Scores in mathematics have increased for the third year. In 2001, the average was 18.9. The 2002 score was 19.1. This year’s average of 19.2 is the highest in five years.
English scores remained the same as last year. However, the 2002 and 2003 score of 20.3 is an increase compared to the 1999 score of 20.1. Reading and science scores show a stable five-year trend.
Approximately 250 more students in the state took the ACT in 2003 than last year. Sixty-three percent of the 2003 graduating class took the to ACT; the highest percent of students in the last five years. West Virginia males slightly out-performed females with a composite score of 20.5 to the score of 20.2 for the females. However, the females outscored males on the English and reading tests. “While I am encouraged by the 2003 ACT scores, we still have a lot of work to do,” said State Superintendent of Schools David Stewart. “ I want to put an increased emphasis on mathematics. Even though our math numbers are increasing, it is vital that we work on our math scores if we expect our children to have successful college careers.”
The composite scores on the national level are unchanged from last year; the national composite score is 20.8. In English, the national average rose to 20.3 from 20.2 in 2002. Nationally, the mathematics and science scores did not increase from 2002; the average continues to be 20.6 for mathematics and 20.8 for science. The reading scores increased slightly to 21.2 from 21.1 in 2002.
Along with their assessment results, students receive Standards for Transition statements. By looking at the statement for their corresponding ACT composite and subtest scores, students learn what they are most likely mastering in high school. Students who took college core and advanced courses typically perform better on the ACT Assessment than those who do not, as does taking additional courses. For example, adding speech to the course taken by a West Virginia student adds .8 to their English score.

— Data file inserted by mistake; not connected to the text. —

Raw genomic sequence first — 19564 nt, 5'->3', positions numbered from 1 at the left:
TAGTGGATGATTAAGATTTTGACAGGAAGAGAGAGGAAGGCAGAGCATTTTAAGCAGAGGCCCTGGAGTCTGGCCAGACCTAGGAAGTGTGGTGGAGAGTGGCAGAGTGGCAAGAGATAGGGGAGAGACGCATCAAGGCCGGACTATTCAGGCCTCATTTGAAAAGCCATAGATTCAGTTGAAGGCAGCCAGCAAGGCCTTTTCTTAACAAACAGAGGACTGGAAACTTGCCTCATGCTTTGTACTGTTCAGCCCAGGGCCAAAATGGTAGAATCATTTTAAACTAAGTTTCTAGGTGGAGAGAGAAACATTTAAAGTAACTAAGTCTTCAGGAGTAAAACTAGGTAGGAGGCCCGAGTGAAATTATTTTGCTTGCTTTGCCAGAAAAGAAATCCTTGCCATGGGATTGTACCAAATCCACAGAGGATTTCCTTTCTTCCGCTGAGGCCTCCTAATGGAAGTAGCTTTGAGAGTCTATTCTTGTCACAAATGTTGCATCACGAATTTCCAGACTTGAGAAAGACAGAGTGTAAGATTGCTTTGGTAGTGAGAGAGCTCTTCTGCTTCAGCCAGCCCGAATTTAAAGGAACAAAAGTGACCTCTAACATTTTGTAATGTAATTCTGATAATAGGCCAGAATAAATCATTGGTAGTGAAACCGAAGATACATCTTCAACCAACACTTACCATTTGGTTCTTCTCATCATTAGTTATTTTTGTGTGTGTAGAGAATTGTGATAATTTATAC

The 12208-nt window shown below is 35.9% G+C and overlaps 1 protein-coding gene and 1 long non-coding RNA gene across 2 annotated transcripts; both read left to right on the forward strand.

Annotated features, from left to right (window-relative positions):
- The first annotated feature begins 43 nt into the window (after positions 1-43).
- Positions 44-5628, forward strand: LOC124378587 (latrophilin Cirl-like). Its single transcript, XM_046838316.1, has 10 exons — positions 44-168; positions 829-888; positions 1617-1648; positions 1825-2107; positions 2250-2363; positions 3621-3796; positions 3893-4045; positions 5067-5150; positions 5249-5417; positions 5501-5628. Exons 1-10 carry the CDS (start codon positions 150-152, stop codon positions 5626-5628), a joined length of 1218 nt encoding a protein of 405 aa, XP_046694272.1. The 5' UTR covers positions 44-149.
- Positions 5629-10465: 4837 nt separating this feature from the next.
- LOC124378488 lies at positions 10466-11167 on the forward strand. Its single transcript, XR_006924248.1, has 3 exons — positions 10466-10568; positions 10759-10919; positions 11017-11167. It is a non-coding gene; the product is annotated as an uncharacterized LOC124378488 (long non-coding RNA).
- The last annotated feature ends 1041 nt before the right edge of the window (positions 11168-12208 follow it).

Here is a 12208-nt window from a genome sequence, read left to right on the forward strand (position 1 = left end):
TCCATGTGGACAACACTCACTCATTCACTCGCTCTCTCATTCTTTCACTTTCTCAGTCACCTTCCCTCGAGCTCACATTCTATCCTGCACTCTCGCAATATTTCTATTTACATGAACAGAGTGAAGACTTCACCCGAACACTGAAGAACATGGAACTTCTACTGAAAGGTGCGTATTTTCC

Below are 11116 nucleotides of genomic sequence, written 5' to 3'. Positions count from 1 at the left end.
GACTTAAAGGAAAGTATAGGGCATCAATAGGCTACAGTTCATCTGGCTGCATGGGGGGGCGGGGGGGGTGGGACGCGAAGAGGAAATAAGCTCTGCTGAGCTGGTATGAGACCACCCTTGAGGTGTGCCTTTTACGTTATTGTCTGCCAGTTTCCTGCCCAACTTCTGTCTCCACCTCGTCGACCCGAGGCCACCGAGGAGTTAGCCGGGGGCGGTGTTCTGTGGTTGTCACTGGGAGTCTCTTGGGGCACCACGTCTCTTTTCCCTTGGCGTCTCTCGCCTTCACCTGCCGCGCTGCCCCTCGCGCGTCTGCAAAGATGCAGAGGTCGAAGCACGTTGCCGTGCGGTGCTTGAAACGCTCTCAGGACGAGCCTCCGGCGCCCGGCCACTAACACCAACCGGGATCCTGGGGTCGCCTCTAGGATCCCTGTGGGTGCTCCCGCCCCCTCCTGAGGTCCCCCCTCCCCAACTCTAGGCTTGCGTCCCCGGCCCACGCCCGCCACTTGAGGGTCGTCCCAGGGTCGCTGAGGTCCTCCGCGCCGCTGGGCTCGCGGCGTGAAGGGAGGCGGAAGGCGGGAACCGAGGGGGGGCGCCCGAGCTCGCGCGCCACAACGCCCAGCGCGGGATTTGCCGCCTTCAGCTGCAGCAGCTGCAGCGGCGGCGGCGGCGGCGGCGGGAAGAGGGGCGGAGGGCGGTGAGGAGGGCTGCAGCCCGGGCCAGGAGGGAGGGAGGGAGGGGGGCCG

The West Virginia Department of Education is committed to increasing scores on the ACT Assessment. On July 1, 2003, the West Virginia Content Standards, Objectives and Performance Descriptors were implemented to establish high expectations in all K-12 content areas. This curriculum framework, which is aligned to scientifically based national standards, defines what a student should know and be able to do at each grade level. With the opening of the 2003-2004 school year, teachers throughout West Virginia will receive professional development on strategies aimed at promoting these increased expectations for their students. West Virginia will focus on continued professional development to build the skills for teachers.
In addition, the Department of Education was awarded grants in 1998 in excess of $5 million for Project MERIT to work with middle school mathematics teachers. Also over the next six years, the state will receive $43 million in Reading First grants to improve children’s reading achievement through scientifically proven methods of instruction.
For more information regarding the ACT Assessment, please contact Beth Cipoletti, Office of Student Services and Assessment, at (304) 558-2546.